Niels and I just returned from one of our favorite places, the VV B&B in Grand Rapids, MI. We had planned to visit my old stomping grounds a few weeks ago, but attending a shower for one baby and the dedication of another was a little too much for me in the days following our miscarriage. So we rescheduled our fix for this weekend.
One of the things I miss about GR is the local radio station. On Saturday mornings, I would sleep in, dozing in and out of consciousness as I passively listened to the weekly recap of Focus on the Family. Niels and I both like to have a radio on as we sleep, so I adjusted the dial before we fell asleep on Friday night.
Our small group is studying "Sacred Pathways," based on the book by Gary Thomas. The general idea is that we all connect with God in different ways. For example, for some, being in nature draws them closer to God. For others, being outdoors draws them closer to bug bites and allergies. I've often joked that God speaks to me through sleep. Most of my book was written when I was awakened in the wee hours with an inspirational thought. I'd drag myself down the hall, type up my thoughts as they came, and trudged back to bed. The next morning, I'd read what I wrote as a reader, not the writer, in grateful amazement. I overcame countless blocks that way.
My mind has been whirling with lots of thoughts lately. Mostly due to my health. Applying for disability. Losing our baby. The biopsy on my right breast scheduled for tomorrow (Tuesday).
Saturday morning, God spoke to me through the radio recap. The first segment was on adoption, a way by which Niels and I are excited to expand our family when we become eligible. (Agencies rightly want to give newlyweds time to solidify the foundation of their marriage). The second segment was on divorce, obviously a topic close to my heart. And this segment brought me peace because I felt comforted that I had done what God called me to do, and now, as I focus on my health and marriage, God has raised up others to continue the ministry I was doing. The third segment was about a couple who lost their baby at six weeks, same as us.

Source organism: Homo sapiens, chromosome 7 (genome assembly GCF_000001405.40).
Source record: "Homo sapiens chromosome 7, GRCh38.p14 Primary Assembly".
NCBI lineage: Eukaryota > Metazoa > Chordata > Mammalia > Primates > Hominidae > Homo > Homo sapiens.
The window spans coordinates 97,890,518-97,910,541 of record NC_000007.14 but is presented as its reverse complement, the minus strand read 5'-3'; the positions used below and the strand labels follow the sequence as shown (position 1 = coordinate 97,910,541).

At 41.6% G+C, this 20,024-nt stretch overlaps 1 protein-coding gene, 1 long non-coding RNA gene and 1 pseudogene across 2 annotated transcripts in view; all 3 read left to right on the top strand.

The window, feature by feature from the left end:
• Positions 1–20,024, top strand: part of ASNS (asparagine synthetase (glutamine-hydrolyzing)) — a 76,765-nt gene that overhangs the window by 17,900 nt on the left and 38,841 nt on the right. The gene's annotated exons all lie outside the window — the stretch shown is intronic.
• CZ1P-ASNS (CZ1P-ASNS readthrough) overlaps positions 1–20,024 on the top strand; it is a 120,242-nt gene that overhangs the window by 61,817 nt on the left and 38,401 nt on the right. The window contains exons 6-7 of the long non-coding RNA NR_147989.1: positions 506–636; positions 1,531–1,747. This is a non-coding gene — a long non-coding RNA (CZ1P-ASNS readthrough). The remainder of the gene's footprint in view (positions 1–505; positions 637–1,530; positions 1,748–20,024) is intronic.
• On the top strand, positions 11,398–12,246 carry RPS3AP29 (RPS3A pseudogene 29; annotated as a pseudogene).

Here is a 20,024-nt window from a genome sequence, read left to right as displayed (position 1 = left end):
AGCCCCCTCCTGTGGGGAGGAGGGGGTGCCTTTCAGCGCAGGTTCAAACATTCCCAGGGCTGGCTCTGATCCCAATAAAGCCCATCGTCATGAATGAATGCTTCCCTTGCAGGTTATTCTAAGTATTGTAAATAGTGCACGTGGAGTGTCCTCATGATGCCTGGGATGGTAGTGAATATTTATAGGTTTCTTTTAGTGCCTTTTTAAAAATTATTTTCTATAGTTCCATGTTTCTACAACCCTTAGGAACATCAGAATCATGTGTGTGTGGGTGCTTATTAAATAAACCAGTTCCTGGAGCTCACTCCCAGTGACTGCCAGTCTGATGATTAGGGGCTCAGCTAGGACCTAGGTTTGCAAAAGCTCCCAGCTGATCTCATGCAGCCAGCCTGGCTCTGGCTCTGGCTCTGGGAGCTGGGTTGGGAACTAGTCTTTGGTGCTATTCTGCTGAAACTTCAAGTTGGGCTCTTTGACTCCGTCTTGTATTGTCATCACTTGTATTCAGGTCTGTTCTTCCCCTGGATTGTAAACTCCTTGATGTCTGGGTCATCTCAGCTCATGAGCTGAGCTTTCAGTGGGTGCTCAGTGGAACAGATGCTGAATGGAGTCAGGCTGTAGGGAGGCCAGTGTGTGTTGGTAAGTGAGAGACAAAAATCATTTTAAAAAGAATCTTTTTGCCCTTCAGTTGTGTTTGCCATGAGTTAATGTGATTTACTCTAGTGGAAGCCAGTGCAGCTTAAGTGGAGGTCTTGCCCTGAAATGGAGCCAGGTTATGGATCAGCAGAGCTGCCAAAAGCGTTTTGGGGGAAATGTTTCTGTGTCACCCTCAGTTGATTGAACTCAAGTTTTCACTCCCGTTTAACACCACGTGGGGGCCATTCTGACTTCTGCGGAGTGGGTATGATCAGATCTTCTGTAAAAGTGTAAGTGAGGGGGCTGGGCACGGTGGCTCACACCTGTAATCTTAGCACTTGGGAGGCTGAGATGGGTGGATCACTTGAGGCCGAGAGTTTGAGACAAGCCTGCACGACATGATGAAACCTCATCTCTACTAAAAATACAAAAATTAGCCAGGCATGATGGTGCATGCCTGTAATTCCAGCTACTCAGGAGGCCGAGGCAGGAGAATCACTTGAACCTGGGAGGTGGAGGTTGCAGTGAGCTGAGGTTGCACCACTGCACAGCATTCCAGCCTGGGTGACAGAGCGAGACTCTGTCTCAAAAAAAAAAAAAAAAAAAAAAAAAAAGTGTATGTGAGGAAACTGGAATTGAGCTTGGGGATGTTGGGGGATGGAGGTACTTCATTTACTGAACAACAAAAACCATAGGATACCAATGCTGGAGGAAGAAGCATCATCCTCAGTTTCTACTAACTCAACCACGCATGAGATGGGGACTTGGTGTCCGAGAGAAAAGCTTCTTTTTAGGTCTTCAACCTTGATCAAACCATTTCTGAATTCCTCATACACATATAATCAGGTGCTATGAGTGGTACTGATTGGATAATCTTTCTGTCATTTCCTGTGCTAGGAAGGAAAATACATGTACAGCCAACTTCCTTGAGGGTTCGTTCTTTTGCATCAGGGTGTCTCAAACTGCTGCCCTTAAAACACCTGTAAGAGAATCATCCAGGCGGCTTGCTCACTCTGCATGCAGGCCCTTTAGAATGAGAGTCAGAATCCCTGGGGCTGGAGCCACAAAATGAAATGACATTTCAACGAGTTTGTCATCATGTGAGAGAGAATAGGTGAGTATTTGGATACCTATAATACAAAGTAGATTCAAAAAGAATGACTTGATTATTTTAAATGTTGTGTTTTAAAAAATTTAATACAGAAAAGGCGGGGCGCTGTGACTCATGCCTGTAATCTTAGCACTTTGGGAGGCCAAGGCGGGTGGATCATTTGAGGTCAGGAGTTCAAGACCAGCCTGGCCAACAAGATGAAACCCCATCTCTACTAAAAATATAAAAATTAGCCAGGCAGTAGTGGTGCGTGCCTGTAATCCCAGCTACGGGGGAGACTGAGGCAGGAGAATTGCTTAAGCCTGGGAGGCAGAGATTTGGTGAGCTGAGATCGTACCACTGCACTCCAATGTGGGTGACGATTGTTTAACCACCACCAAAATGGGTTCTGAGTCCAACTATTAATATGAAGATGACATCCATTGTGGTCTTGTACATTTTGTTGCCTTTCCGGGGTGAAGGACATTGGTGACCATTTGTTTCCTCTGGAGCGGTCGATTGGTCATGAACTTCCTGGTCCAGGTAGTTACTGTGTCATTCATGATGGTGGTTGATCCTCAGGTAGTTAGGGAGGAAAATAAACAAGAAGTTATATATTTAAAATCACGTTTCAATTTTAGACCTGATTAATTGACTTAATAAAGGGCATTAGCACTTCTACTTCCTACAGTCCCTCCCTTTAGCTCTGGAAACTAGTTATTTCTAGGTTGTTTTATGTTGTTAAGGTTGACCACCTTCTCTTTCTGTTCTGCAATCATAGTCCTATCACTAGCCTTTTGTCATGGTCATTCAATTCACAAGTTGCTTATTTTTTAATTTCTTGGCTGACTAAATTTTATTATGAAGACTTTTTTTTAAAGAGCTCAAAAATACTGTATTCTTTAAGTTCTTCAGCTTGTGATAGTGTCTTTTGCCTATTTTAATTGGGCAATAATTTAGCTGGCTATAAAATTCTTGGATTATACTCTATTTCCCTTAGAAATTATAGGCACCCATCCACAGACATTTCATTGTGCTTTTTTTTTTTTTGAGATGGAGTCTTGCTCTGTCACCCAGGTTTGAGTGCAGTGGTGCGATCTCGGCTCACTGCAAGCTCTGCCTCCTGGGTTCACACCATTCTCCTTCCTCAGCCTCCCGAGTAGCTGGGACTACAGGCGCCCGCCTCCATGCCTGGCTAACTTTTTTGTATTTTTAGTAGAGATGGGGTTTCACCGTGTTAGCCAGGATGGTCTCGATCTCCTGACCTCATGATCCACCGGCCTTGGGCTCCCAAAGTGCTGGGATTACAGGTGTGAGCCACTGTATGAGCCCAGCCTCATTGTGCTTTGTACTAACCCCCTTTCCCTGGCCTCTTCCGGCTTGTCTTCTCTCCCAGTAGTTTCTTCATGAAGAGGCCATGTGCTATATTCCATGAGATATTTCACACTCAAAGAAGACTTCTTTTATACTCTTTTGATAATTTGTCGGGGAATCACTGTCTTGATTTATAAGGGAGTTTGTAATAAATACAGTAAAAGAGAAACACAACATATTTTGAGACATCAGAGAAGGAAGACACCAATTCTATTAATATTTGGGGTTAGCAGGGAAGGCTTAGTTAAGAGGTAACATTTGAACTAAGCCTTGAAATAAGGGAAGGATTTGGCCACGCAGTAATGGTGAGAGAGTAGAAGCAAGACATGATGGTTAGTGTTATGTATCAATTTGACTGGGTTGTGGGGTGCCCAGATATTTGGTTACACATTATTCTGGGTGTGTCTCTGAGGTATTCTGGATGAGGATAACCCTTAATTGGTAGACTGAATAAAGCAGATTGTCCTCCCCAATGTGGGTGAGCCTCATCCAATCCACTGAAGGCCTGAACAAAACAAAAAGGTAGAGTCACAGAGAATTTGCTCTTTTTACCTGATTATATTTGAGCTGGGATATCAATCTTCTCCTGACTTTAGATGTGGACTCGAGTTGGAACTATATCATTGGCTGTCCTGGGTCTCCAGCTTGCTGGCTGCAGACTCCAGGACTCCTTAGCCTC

Niels and I have talked a lot about grieving our little one. On one hand, we don't want to fixate on it, but we also want to be realistic about our loss. We wanted this baby. We're ready to have a baby. We love this baby. One of our good friends is due the week before we were. We're so happy for them, but it is difficult not to make comparisons as we visited with her this weekend. Grief is grief, and it always comes in stages. My friend's due date will be bittersweet. We know that, but we also love our friend enough that we'll find a way to celebrate in the midst of our sorrow, even though we don't know what that will look like yet.
I realized this weekend that my delayed immediate grief may be related to the fact that on the day I was miscarrying, the doctor found a lump in my right breast. I've had ultrasounds and mammograms and a surgical consult and so far, the doctor hasn't been able to rule out cancer. So tomorrow I'll have a biopsy done. It sounds wierd, but my baby and my breast lump are almost one in my mind. The same ultrasound technician looked for our baby and found none, and examined my breast and found a lump. We're optimistic that we'll have an all clear by this weekend, but there's a possibility that I may not. But getting that answer will make an end to the "miscarriage and cancer scare" segment of my life.
Niels and I think that if I hadn't been pregnant, we wouldn't have found the lump. If we wouldn't have found it, we wouldn't have had it checked out. It's a 6cm lump, so it's grown (growing?) pretty quickly. Maybe our baby sacrificed his life for ours. We'll never know for sure.
As I listened to the couple who lost their baby, I felt God tell me it was time to give our baby a name, to make him (or her) real, to have a way to talk about him as the person we hoped he would be, without having to say miscarriage or losing our baby. I woke Niels up and almost immediately we agreed on a name. Jo. Just Ours.